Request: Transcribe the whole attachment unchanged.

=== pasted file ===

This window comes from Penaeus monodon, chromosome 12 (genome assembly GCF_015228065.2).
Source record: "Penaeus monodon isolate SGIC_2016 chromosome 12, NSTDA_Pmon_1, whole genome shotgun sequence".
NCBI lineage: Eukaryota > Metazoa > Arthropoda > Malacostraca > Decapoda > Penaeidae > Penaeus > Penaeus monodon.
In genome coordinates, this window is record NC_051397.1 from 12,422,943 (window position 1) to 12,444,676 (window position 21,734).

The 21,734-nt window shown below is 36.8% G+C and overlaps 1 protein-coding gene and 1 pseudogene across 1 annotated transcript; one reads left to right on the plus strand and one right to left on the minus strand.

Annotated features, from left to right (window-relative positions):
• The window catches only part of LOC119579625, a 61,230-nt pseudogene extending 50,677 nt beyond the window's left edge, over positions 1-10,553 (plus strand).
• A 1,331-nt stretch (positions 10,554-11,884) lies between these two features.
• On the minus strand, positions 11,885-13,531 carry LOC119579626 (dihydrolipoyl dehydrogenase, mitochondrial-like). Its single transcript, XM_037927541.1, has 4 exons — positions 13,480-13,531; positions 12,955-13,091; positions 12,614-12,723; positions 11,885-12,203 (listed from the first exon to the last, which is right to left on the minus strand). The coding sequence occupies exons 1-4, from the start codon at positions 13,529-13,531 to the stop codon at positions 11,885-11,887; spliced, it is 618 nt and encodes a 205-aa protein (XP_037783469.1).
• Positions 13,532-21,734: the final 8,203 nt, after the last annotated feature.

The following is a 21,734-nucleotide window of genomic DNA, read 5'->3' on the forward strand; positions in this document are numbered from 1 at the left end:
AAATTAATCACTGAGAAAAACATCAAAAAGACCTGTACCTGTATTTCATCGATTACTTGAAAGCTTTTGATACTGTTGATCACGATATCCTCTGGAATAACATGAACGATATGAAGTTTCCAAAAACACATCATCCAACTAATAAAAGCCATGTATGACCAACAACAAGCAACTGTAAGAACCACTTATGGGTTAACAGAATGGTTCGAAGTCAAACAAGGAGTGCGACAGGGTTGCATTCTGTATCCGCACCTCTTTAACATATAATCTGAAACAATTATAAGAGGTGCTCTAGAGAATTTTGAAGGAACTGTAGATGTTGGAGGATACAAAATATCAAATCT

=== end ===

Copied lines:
This window comes from Penaeus monodon, chromosome 12 (genome assembly GCF_015228065.2).
Source record: "Penaeus monodon isolate SGIC_2016 chromosome 12, NSTDA_Pmon_1, whole genome shotgun sequence".
NCBI lineage: Eukaryota > Metazoa > Arthropoda > Malacostraca > Decapoda > Penaeidae > Penaeus > Penaeus monodon.
In genome coordinates, this window is record NC_051397.1 from 12,422,943 (window position 1) to 12,444,676 (window position 21,734).

The 21,734-nt window shown below is 36.8% G+C and overlaps 1 protein-coding gene and 1 pseudogene across 1 annotated transcript; one reads left to right on the plus strand and one right to left on the minus strand.

Annotated features, from left to right (window-relative positions):
• The window catches only part of LOC119579625, a 61,230-nt pseudogene extending 50,677 nt beyond the window's left edge, over positions 1-10,553 (plus strand).
• A 1,331-nt stretch (positions 10,554-11,884) lies between these two features.
• On the minus strand, positions 11,885-13,531 carry LOC119579626 (dihydrolipoyl dehydrogenase, mitochondrial-like). Its single transcript, XM_037927541.1, has 4 exons — positions 13,480-13,531; positions 12,955-13,091; positions 12,614-12,723; positions 11,885-12,203 (listed from the first exon to the last, which is right to left on the minus strand). The coding sequence occupies exons 1-4, from the start codon at positions 13,529-13,531 to the stop codon at positions 11,885-11,887; spliced, it is 618 nt and encodes a 205-aa protein (XP_037783469.1).
• Positions 13,532-21,734: the final 8,203 nt, after the last annotated feature.

The following is a 21,734-nucleotide window of genomic DNA, read 5'->3' on the forward strand; positions in this document are numbered from 1 at the left end:
AAATTAATCACTGAGAAAAACATCAAAAAGACCTGTACCTGTATTTCATCGATTACTTGAAAGCTTTTGATACTGTTGATCACGATATCCTCTGGAATAACATGAACGATATGAAGTTTCCAAAAACACATCATCCAACTAATAAAAGCCATGTATGACCAACAACAAGCAACTGTAAGAACCACTTATGGGTTAACAGAATGGTTCGAAGTCAAACAAGGAGTGCGACAGGGTTGCATTCTGTATCCGCACCTCTTTAACATATAATCTGAAACAATTATAAGAGGTGCTCTAGAGAATTTTGAAGGAACTGTAGATGTTGGAGGATACAAAATATCAAATCT